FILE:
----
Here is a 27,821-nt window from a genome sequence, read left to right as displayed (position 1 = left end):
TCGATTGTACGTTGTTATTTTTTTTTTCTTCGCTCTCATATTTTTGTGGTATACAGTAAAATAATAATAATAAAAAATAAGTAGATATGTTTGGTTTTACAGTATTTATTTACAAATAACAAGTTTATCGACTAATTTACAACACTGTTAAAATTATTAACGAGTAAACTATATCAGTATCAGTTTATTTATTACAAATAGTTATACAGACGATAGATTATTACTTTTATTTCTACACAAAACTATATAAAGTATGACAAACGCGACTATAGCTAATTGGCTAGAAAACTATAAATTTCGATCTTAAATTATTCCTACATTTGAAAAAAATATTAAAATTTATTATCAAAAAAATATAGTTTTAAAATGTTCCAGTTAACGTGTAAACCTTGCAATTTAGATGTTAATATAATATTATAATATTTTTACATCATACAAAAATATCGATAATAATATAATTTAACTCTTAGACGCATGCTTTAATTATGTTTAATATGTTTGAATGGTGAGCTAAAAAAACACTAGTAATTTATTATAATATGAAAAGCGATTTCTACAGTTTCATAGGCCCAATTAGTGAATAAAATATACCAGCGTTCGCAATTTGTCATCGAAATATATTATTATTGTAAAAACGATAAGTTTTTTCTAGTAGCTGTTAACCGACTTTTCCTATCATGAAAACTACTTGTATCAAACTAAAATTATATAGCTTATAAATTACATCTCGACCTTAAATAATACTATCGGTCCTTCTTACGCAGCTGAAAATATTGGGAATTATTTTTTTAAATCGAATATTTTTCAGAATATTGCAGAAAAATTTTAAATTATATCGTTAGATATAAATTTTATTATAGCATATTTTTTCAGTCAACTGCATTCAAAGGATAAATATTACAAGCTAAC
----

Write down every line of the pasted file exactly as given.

Here is a 27,821-nt window from a genome sequence, read left to right as displayed (position 1 = left end):
TCGATTGTACGTTGTTATTTTTTTTTTCTTCGCTCTCATATTTTTGTGGTATACAGTAAAATAATAATAATAAAAAATAAGTAGATATGTTTGGTTTTACAGTATTTATTTACAAATAACAAGTTTATCGACTAATTTACAACACTGTTAAAATTATTAACGAGTAAACTATATCAGTATCAGTTTATTTATTACAAATAGTTATACAGACGATAGATTATTACTTTTATTTCTACACAAAACTATATAAAGTATGACAAACGCGACTATAGCTAATTGGCTAGAAAACTATAAATTTCGATCTTAAATTATTCCTACATTTGAAAAAAATATTAAAATTTATTATCAAAAAAATATAGTTTTAAAATGTTCCAGTTAACGTGTAAACCTTGCAATTTAGATGTTAATATAATATTATAATATTTTTACATCATACAAAAATATCGATAATAATATAATTTAACTCTTAGACGCATGCTTTAATTATGTTTAATATGTTTGAATGGTGAGCTAAAAAAACACTAGTAATTTATTATAATATGAAAAGCGATTTCTACAGTTTCATAGGCCCAATTAGTGAATAAAATATACCAGCGTTCGCAATTTGTCATCGAAATATATTATTATTGTAAAAACGATAAGTTTTTTCTAGTAGCTGTTAACCGACTTTTCCTATCATGAAAACTACTTGTATCAAACTAAAATTATATAGCTTATAAATTACATCTCGACCTTAAATAATACTATCGGTCCTTCTTACGCAGCTGAAAATATTGGGAATTATTTTTTTAAATCGAATATTTTTCAGAATATTGCAGAAAAATTTTAAATTATATCGTTAGATATAAATTTTATTATAGCATATTTTTTCAGTCAACTGCATTCAAAGGATAAATATTACAAGCTAAC